Hyrule Warriors: Age of Calamity isn’t the sequel you are hoping for but it is worth checking out. The Legend of Zelda: Breath of the Wild left us with questions and news of a sequel piled on even more questions. In September, Nintendo revealed that we would find answers as they partner with Koei Tecmo once again, who previously worked on the original Hyrule Warriors.
I enjoyed the first Hyrule Warriors, much more than I’d expected. I’m not the biggest Warriors/Musou aficionado – the gameplay bores me due to the mindlessness I associate with the mechanics. I played the first game out of respect for the series but with the second game offering a look at the events that transpired 100 years before the lead up to Breath of the Wild, I knew I’d have a good time at the cost of turning off my brain a bit.
If you’ve never played Breath of the Wild, then let’s get up to speed on where the series is. Hyrule Warriors: Age of Calamity is a prequel that organically adds to the lore and world. However, this is going to divide fans because it does a few things to the established timeline and uses time travel to shift the narrative.
Open Your Eyes
Without diving too far into the story, this is a prequel that starts just as King Rhoam gathers his troops to face Ganon. The littlest guardian arrives from the future, with a story of the future that’s devastated the lands and left the world in ruin. Thankfully, the narrative is beautifully told thanks to some excellent voice work, used to deliver powerful performances, the only caveat is it does take some time to get things going and when they do, things occur in unexpected ways. It’s up to Zelda to gather the Champions and find the one who wields the Legendary sword.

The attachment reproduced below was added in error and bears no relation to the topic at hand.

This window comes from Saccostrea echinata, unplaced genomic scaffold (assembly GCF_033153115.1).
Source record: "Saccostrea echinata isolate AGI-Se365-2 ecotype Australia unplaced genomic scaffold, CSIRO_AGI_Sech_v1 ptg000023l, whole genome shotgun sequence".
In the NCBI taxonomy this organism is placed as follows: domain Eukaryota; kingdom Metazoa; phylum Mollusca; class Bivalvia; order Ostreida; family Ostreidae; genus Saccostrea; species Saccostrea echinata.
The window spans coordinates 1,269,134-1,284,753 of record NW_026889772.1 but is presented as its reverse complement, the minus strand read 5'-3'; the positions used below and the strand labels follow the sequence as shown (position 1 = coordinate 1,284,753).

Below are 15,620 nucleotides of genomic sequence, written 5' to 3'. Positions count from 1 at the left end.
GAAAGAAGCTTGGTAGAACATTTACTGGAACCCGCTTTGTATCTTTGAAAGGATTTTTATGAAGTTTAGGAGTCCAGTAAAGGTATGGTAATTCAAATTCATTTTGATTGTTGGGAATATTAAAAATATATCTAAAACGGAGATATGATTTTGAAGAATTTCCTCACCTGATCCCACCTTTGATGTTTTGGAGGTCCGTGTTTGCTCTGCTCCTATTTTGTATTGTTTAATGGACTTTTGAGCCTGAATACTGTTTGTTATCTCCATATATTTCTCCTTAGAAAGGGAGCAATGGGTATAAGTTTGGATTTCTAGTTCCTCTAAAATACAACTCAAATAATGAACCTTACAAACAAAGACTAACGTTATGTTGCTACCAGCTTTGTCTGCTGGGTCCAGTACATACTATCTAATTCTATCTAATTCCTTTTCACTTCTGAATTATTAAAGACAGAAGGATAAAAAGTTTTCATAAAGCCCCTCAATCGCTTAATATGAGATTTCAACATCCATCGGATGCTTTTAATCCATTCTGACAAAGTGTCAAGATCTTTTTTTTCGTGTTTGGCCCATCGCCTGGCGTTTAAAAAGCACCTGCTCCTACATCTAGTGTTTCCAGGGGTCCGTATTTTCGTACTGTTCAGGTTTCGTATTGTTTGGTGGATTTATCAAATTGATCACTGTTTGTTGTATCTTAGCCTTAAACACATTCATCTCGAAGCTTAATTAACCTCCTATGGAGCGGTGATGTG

Gameplay in Hyrule Warriors: Age of Calamity can easily be described as chaotic. It is also mission-based chapters you’ll be dealing with to move the story along. You begin on a large battlefield that’s covered in enemies, you also have objectives and lots to do across the entire map. In most cases, you move around the map engaging enemies and, in some cases, mid-bosses. Other times you’ll be left with completing objectives before being able to proceed further. I feel that thanks to how involved Nintendo’s development team was here, the missions offer a better structure to them.
In battle, you’ll be controlling several iconic characters throughout Hyrule, working in tandem to stop Ganon’s forces from overtaking the kingdom. Starting as Link and Impa, you’ll also play as Zelda, and then the four Champions introduced in Breath of the Wild – Mipha, Daruk, Revali, and Urbosa. In battle, you’ll have a Regular attack, a Strong attack, a Special attack and also a dodge to use. You can lock onto enemies and in some cases, use Sheikah Runes when in battle to turn the tide. And at the press of the D-Pad, you can swap between your party seamlessly and instantly, giving your party the ability to deliver pronged attacks against the hordes of enemies.
Every character has their own unique abilities and skills in battle. Link is agile and you’ll use Regular attacks to whittle down mobs of enemies and pair them with Strong attacks that hit harder and incorporate character flair, showcasing each ally’s play style. In Link’s case, the familiar spin attack makes quick work of hordes. Impa singles out enemies to deliver fast, blink and you’ll miss it attacks, and Zelda hurls out projectiles.
These two attacks build the Special meter which is situated below your heart containers. As you decimate enemies, the meter builds and once filled, culminates in a devastating finisher. In some cases, if you work hard and time your dodges, your team is able to unlock flurry strikes, similar to Breath of the Wild which occurs when an enemy is stunned. It is in these moments the bigger enemies are susceptible to major damage and easier to down.